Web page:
Local chefs update New York classics

We asked three inspired pastry chefs to reimagine the city's most iconic sweets.


  • Black-and-white cookie

  • Pichet Ong at Spot Dessert Bar

  • Cannoli

  • Brooks Headley at Del Posto

  • Cheesecake

  • Alex Stupak at wd~50

Black-and-white cookie

Black-and-white cookie


Inspired by Pocky sticks, Pichet Ong revises the biscuit at Spot Dessert Bar

Pichet Ong has titillated New York sweet tooths by applying his playful Asian palette to Western desserts at celeb-chef--backed restaurants like Spice Market, as well as at casual pastry shops such as Spot Dessert Bar and Village Tart. But while he's created riffs on plenty of Gotham favorites in the past, including Thai tea-and-mango tiramisu and a goat-cheese cake, he had never tasted a black-and-white cookie until this summer (ironically, he bought iconic NYC treat in Philly). "It was what I expected," he says. "Kind of a bland, dry cookie with sugary icing." In order to resurrect the lackluster dessert, Ong channeled one of his favorite bedside snacks: Pocky sticks, the chocolate-covered, straw-shaped biscuits that are hugely popular throughout Asia, particularly in Japan and China. He ramped up the B&W's yin-yang effect by contrasting sweet white chocolate with extra-bitter Valrhona chocolate, recalling the dark cocoa used in an amusingly gender-specific variety of Pocky Sticks dubbed Men's Pocky. Unlike the packaged inspiration, Ong's thick, breadstick-size wands are freshly baked, using a savory, butter--infused cracker recipe that's slightly sweetened with condensed milk (another Asian pantry staple). If you're like Jerry Seinfeld and believe the key to eating a black-and-white cookie is to get a bit of each side with every bite, ration the dark-chocolate pearls tacked onto the white end, or snap the stick and munch the two halves in tandem.
Try it now: Spot Dessert Bar, 13 St. Marks Pl between Second and Third Aves (212-677-5670, spotdessertbar.com). Each $2.75, three for $6.50.

 

Cannoli


Brooks Headley whips up a reverent yet deconstructed version at Del Posto

When the craving strikes, hardcore punk drummer turned pastry ace Brooks Headley gets his cannoli fix at stalwart Brooklyn patisserie Fortunato Brothers (289 Manhattan Ave at Devoe St, Williamsburg, Brooklyn; 718-387-2281). But his appreciation for the Sicilian staple didn't stop him from pimping outhis own version with high-quality Italian ingredients and a Greenmarket twist. Headley refines the traditional filling by subbing in salty-sweet stracciatella gelato made with funky sheep's-milk ricotta from Rome, streaked with melted fair-trade chocolate shavings. And rather than confine the filling to a dull tube, he spears the free-form scoop with shards of a golden-brown, just-fried pastry shell, a recipe that he adopted from Italian chef Lidia Bastianich. Headley then swaps out the typically garish accoutrements (candied cherries, nuts and sprinkles) for a bed of candied and salted super-green Sicilian pistachios, which give the dish textural crunch, and strawberries from the Union Square Greenmarket. He adds simple slices of the fruit, and also purees some with malic acid, to produce a tart sauce he likens to a liquid Sour Patch Kid (albeit an ingenious, locavore-friendly interpretation of the candy). Topping off the whole Old-Country-meets-NYC creation is a refreshing hit of hand-torn mint and—in true Italian-bakery fashion—a dusting of powdered sugar, which the chef calls "a totally underutilized dessert tool in 2010."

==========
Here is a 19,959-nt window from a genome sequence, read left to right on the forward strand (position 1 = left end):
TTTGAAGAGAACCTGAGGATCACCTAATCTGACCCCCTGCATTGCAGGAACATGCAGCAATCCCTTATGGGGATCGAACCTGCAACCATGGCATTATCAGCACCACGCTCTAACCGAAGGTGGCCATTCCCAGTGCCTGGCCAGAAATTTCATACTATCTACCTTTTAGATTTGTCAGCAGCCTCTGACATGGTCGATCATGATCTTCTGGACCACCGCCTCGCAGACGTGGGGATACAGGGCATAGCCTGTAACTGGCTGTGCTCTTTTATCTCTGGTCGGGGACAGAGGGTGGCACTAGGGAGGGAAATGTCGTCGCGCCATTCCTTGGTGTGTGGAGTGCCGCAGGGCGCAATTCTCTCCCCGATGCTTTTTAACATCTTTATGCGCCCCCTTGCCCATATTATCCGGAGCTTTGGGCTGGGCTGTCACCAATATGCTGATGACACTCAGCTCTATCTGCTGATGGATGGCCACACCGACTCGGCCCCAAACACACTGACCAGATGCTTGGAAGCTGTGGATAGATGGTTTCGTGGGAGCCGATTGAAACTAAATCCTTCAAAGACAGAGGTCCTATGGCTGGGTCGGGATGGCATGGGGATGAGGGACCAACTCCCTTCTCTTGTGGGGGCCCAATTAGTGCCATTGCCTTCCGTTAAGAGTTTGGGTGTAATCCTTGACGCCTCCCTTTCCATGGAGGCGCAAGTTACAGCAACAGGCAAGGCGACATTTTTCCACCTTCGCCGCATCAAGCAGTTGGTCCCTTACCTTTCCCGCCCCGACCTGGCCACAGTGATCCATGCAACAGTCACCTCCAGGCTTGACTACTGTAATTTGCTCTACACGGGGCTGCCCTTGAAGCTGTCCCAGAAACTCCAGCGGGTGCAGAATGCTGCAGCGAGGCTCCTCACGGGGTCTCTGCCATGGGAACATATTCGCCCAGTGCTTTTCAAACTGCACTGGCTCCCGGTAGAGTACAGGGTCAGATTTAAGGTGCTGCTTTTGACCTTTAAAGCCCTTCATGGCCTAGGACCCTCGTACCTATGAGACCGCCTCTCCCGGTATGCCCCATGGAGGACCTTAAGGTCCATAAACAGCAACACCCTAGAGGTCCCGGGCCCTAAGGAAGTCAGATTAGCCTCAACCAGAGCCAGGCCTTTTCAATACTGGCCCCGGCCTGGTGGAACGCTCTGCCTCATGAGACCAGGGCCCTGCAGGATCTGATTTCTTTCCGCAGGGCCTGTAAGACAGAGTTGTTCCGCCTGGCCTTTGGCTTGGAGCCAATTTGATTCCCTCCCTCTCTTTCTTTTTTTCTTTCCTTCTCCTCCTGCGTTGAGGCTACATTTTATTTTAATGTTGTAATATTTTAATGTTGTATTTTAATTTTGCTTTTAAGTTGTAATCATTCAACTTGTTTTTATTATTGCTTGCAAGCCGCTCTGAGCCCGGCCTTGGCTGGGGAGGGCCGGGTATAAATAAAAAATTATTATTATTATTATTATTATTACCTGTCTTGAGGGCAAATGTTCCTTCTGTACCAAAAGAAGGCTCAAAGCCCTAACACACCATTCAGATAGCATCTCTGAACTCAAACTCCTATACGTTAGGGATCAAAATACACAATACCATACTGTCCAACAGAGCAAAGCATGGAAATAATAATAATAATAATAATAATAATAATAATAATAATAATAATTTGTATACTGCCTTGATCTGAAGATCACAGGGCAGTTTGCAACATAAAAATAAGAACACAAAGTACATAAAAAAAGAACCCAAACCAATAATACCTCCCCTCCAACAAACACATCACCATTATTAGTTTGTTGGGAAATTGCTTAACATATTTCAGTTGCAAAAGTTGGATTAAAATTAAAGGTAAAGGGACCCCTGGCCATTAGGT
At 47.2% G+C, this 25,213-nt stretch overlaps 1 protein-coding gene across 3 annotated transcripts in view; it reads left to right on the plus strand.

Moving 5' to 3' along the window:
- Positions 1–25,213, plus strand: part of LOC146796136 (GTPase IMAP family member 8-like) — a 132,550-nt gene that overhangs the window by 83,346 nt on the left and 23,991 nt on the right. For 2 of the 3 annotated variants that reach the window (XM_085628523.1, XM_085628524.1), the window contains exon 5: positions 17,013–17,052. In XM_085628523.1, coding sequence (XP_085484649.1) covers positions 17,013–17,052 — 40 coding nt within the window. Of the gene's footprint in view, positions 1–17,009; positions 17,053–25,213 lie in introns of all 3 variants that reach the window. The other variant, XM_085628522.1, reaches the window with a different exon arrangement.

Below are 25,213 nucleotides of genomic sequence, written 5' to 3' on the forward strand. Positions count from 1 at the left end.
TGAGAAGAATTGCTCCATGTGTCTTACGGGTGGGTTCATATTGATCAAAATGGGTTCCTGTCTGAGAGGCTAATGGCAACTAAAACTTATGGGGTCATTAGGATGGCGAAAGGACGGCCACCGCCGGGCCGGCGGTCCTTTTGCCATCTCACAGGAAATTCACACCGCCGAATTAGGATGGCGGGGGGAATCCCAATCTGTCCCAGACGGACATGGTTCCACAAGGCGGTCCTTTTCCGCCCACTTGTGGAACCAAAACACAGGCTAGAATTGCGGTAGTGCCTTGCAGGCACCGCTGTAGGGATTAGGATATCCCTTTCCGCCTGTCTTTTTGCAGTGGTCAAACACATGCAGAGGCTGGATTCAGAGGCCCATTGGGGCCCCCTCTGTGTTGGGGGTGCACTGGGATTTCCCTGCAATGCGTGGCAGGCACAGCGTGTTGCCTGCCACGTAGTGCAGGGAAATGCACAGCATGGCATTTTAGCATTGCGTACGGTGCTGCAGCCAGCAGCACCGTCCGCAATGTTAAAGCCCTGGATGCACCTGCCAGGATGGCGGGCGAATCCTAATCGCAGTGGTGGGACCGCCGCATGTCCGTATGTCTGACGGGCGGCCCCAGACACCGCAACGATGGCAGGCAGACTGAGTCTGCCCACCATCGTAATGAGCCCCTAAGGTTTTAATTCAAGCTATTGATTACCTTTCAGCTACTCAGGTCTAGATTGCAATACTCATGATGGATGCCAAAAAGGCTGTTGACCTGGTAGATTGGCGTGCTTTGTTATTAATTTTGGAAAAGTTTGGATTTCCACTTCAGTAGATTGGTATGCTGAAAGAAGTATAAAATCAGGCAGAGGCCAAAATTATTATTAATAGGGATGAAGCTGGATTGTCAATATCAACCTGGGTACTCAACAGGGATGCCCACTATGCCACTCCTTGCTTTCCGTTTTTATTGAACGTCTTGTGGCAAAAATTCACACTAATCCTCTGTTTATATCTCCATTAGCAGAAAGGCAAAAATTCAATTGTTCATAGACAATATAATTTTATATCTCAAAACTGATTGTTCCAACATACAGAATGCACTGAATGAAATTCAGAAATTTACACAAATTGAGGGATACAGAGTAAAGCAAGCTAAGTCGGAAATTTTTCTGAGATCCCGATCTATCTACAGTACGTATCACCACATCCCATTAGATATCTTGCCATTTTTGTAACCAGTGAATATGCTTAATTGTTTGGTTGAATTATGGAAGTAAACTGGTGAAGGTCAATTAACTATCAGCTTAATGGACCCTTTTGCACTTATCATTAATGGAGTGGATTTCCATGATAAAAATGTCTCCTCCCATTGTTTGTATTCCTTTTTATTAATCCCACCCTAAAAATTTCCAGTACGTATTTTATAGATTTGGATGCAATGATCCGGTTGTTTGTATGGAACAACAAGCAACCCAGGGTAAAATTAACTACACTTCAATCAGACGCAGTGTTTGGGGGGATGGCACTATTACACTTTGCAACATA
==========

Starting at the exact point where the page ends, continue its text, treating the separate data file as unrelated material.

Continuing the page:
Try it now: Del Posto, 85 Tenth Ave between 15th and 16th Sts (212-497-8090, delposto.com). la carte $15, with prix-fixe lunch $29.

 

Cheesecake


Alex Stupak starts a new tradition at wd~50

"When I imagined a bad cheesecake, I first thought of a diner cheesecake, which always has that fluorescent glaze on the top of it," says wd-50's innovative dessert whiz Alex Stupak. "Whether it's cherry or pineapple, chances are no fruit ever actually came in contact with that product." To rescue the Gotham dessert from the lifeless glow of the display case, he aimed to preserve the cheesecake's sweetness and visual garnishes while enlivening the dish with in-season produce and unexpected flavors. The colorful result is a study in contrasts: Individual nuggets of creamy cheesecake are enveloped in a wild-blueberry glaze and paired with tangy crme frache, lime zest and crunchy piles of snickerdoodle streusel (the house-made cookies are a favorite at staff dinners). Plump blueberries announce the freshness of an oblong scoop of blueberry sorbet, while a final chefly flourish—dollops of smooth plantain puree—provides an additional sweet note. "Blueberries make me think of cereal, and you think about putting banana in cereal...but bananas are too obvious, so that's where the plantain came in," Stupak explains, and then stops himself. "In this day and age, I don't believe food has to make sense anymore. It just has to taste really good." Mission accomplished.
Try it now: wd~50, 50 Clinton St between Rivington and Stanton Sts (212-477-2900, wd-50.com). $15.

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